(ELa6 in Weyrauch et al., 2018)
standby for yilmia photo
Found 1969
31° 11′ 30′ S., 121° 32′ E. In 1969, numerous fragments were found in a shallow depression during nickel exploration in Western Australia. They were not recognized as meteoritic until 1971, when a single large mass with ablation characteristics, along with smaller fragments totaling 24 kg, was found 400 m from the first find. Although originally described as petrologic type 5, all current research concludes that Yilmia is a type 6. The Van Schmus–Wood (1967) scheme for petrographic type has been modified for enstatite chondrites, establishing both a textural type (3–7), reflecting peak metamorphic temperature, and a mineralogical type (α–δ), pertaining to the cooling history (Zhang and Sears, 1996; Quirico et al., 2011). Under this classification scheme, Yilmia has thermometers that indicate a classification of EL6β. A rapid cooling phase was initiated consistent with 30,000°C/day (Kissin, 1989).

Weyrauch et al. (2018) analyzed the mineral and chemical data from 80 enstatite chondrites representing both EH and EL groups and spanning the full range of petrologic types for each group. They found that a bimodality exists in each of these groups with respect to both the Cr content in troilite and the Fe concentration in niningerite and alabandite (endmembers of the [Mn,Mg,Fe] solid solution series present in EH and EL groups, respectively). In addition, both the presence or absence of daubréelite and the content of Ni in kamacite were demonstrated to be consistent factors for the resolution of four distinct E chondrite groups: EHa, EHb, ELa, and ELb (see table below).

Weyrauch et al., 2018
Troilite Cr <2 wt% Cr >2 wt% Cr <2 wt% Cr >2 wt%
(Mn,Mg,Fe)S Fe <20 wt% Fe >20 wt% Fe <20 wt% Fe >20 wt%
Daubréelite Abundant Missing Abundant Missing
Kamacite Ni <6.5 wt% Ni >6.5 wt% Ni <6.5 wt% Ni >6.5 wt%

A few other E chondrites with intermediate mineralogy have also been identified, including LAP 031220 (EH4), QUE 94204 (EH7), Y-793225 (E-an), LEW 87223 (E-an), and PCA 91020 (possibly related to LEW 87223). Studies have determined that these meteorites were not derived from the EH or EL source through any metamorphic processes, and some or all of them could represent separate E chondrite asteroids. The revised E chondrite classification scheme of Weyrauch et al. (2018) including selected examples from their 80-sample study can be found here. It was determined that Yilmia is a member of the ELa subgroup.

Planetary-type noble gases have been identified in Yilmia, the carrier of which is thought to be a nanometer-sized phase designated phase ‘Q’ (for ‘quintessence’, including He, Ne, Ar, Kr, and Xe). Noble gases may be adsorbed at low nebular pressures onto this phase, or precursors of this phase, which is thought likely to consist of rare graphite grains, kerogen, or carbon blacks. An alternate scenario proposed by some investigators (e.g., Verchovsky et al., 2002; Matsuda et al., 2010) suggests that an amorphous phase of carbon experienced implantation through ion irradiation of planetary noble gases (the ‘plasma model’), and that this phase now serves as the carrier of the Q-gases. These Q-gases are then released through oxidation processes resulting in a rearrangement of the carbon structure. A subsequent in-depth investigation into the carbonaceous carrier of the Q-phase was conducted by Fisenko et al. (2018) utilizing the L4 chondrite Saratov. They contend that the carrier of the Q-gases is a nongraphitizing carbon phase present as curved, few-layer, graphene-like sheets which were likely formed in the protoplanetary nebula.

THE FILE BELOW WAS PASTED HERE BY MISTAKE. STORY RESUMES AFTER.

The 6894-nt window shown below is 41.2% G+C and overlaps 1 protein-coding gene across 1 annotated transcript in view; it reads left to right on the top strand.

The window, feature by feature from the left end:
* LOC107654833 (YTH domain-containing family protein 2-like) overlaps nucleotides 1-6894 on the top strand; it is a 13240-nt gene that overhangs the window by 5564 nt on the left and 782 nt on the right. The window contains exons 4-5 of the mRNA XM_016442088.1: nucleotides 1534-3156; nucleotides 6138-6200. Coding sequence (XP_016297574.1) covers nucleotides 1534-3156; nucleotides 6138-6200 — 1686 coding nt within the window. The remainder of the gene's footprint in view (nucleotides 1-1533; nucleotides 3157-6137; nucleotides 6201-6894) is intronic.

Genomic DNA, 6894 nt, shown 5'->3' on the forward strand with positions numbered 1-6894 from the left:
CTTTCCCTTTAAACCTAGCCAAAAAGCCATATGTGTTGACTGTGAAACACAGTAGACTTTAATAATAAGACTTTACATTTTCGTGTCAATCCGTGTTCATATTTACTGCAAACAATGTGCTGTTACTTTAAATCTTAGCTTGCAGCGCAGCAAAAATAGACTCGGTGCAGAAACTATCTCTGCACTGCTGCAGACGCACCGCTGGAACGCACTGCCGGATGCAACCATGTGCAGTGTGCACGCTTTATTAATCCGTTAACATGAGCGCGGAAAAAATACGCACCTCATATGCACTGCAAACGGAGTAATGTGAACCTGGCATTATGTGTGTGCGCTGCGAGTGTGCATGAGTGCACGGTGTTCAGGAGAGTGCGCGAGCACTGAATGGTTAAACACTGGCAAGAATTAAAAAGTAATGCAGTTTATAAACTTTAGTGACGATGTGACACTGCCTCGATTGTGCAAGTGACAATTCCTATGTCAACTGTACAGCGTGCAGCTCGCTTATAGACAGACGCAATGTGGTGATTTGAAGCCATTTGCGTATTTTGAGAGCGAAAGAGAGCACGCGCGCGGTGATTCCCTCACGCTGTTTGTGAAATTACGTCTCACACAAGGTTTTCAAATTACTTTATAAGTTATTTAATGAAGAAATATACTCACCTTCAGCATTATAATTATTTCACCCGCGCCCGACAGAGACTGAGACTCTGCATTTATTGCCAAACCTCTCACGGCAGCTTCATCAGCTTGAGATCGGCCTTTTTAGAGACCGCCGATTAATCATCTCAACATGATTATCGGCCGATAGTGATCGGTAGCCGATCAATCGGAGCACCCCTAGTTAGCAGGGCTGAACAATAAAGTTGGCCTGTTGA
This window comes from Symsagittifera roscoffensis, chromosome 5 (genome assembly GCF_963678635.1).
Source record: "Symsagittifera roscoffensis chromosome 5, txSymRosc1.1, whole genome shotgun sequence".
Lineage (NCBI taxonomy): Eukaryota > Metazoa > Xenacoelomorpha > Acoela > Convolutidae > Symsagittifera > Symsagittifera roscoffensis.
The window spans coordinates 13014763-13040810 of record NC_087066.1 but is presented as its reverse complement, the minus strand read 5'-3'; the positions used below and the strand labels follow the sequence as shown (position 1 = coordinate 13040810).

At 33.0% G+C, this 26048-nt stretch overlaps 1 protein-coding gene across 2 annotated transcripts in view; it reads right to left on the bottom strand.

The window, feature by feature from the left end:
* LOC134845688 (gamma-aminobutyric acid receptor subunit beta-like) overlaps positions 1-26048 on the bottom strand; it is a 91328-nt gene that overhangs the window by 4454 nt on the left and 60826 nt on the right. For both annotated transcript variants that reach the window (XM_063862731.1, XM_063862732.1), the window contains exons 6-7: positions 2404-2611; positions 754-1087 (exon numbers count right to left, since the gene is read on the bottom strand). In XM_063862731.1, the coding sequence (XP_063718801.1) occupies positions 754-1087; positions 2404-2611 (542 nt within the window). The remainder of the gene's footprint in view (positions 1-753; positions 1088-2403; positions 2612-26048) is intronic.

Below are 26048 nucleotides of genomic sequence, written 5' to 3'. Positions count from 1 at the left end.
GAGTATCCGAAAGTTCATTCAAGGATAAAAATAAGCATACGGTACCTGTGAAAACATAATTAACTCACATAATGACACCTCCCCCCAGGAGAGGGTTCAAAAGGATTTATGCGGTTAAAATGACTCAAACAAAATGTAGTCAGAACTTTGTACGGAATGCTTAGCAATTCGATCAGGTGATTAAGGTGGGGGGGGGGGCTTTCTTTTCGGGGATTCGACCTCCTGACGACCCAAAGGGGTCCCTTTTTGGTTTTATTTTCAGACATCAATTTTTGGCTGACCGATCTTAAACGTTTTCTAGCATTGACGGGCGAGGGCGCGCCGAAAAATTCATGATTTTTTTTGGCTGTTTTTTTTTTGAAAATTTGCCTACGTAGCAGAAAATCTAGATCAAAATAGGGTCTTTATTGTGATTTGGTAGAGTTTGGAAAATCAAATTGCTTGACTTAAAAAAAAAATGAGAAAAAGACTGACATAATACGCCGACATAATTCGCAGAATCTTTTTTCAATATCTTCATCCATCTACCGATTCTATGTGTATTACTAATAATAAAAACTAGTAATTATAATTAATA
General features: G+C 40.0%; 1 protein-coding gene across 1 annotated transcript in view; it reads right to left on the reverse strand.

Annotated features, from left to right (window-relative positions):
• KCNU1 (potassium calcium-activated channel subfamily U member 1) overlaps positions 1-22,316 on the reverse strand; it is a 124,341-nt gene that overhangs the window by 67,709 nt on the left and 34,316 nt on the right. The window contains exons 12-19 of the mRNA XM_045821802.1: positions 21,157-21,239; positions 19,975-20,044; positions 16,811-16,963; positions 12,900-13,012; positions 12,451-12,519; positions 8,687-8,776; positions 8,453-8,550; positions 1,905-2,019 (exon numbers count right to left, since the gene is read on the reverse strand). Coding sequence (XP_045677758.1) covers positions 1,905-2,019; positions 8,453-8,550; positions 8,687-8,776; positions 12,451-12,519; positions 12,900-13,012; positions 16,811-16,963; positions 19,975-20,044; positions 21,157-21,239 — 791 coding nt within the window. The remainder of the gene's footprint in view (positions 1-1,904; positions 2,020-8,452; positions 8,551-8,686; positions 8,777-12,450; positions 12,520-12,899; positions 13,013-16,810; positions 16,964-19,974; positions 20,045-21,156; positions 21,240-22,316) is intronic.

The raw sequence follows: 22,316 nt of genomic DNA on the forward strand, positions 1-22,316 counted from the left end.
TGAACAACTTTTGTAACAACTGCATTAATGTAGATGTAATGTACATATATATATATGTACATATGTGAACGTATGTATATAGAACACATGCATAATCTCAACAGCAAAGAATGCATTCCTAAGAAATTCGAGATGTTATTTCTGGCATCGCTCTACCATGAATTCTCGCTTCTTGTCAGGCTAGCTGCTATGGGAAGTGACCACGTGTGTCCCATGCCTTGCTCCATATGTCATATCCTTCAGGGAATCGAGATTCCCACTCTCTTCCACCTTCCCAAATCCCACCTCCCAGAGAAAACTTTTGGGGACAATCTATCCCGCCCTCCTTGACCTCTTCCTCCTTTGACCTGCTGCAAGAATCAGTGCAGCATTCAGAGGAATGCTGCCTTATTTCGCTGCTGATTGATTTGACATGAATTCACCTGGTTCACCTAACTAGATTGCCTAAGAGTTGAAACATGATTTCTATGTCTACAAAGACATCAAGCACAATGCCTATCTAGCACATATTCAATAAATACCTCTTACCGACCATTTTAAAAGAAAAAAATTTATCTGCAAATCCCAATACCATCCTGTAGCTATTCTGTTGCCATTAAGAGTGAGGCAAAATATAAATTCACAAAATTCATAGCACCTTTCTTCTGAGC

The higher incidence of impact shock events for EL chondrites is attested by the higher prevalence of impact-melt breccias among the more metamorphosed members, as well as by the occurrence of abundant silica in the form of tridymite, cristobalite, and sinoite, the latter mineral known to crystallize from an impact melt. Following the impact-shock events, most EL6 chondrites experienced an extended period of annealing to shock stage S1, which was followed by a period of less severe impact-shock events resulting in a shock stage of S2 (Rubin et al., 2009).

While taenite is uncommon in other E chondrites, it is present in Yilmia. The photo above shows a 1.25 g partial slice of this terrestrially weathered, low-metal, enstatite chondrite.

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